“All the grading values from Prelight were on a single layer, and I could modify or remove them if needed. I used extra layers for my grading, so I could easily compare my work with what they saw on set.”

Napoli adds that they only had two days to grade each episode. “We needed to make choices on what to focus on,” he explains. “But because the initial image was identical to the one on set and the one in editorial, we had clear and concise conversations. I had more time for retouches and finishing.”

Napoli identified a concern about tight post production timescales. Shots that traditionally needed to go to a VFX artist — like cleaning up complexion in close-ups, or to remove lighting stands or booms that creep into shot — can provide a distraction. Directors and DPs, not unreasonably, now demand a clean image at the start of grading.

“A part of what used to be sent automatically to VFX can now be done directly in Baselight, using new tools like paint and grid warp,” Napoli explains. “We have to be able to define quickly what is feasible in Baselight or what is better done in VFX.

“We are witnessing a gradual decrease in the time available for grading,” he continutes. “The session and the working time of the image have to be optimised differently. The tools evolve and become more productive — and the expectations and requests do the same. It is a natural and daily evolution.”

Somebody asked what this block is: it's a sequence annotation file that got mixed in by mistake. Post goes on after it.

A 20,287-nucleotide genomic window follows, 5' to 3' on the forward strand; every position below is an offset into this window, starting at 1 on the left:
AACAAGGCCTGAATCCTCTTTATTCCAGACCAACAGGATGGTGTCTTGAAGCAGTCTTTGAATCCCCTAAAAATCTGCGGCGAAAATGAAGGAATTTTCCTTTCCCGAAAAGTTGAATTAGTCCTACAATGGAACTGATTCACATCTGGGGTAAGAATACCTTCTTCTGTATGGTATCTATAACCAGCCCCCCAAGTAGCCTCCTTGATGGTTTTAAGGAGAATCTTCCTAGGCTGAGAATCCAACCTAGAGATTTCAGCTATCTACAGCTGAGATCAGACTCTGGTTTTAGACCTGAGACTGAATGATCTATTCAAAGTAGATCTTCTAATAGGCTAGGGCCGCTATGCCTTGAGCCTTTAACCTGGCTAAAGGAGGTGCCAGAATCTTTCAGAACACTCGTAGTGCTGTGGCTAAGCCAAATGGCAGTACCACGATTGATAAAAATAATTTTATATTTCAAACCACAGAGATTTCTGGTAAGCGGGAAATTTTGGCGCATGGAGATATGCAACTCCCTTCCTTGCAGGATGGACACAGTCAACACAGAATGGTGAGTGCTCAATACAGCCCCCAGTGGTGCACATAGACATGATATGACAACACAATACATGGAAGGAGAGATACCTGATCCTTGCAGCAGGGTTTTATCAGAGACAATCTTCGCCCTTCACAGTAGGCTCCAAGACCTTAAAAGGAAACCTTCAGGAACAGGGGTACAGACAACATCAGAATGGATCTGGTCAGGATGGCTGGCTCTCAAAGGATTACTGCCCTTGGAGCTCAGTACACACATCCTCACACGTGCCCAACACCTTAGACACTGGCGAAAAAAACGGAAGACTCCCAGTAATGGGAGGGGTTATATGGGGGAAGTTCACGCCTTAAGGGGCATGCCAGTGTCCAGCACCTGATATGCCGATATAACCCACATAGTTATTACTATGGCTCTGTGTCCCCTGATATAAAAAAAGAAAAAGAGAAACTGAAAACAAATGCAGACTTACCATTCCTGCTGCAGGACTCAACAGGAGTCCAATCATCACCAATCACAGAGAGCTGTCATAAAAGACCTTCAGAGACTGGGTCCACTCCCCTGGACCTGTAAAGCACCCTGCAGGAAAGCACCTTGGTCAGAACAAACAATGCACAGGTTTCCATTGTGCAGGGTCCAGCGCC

What is most impressive from this project is the structured yet intimate working relationship between DoP, DIT and colorist. It is clear that each is seen as a creative player and not just a technician.

“It is the same conversation with the DIT as with the colorist,” says Roch. “We speak about image, image again and always image. The final grading becomes a complement of the work already started with the DIT on set, with Prelight providing total transparency between the set and the grading room.

“The result is that we save almost the whole pre-grade process that traditionally happens during the first days of post. And in the grading suite, we start right away on the second pass, refining and changing what worked on an individual shot but not in the continuity of the edit.

“With a show pre-graded on-set,” he concludes, “it is the whole grade that gets finer and more precise.”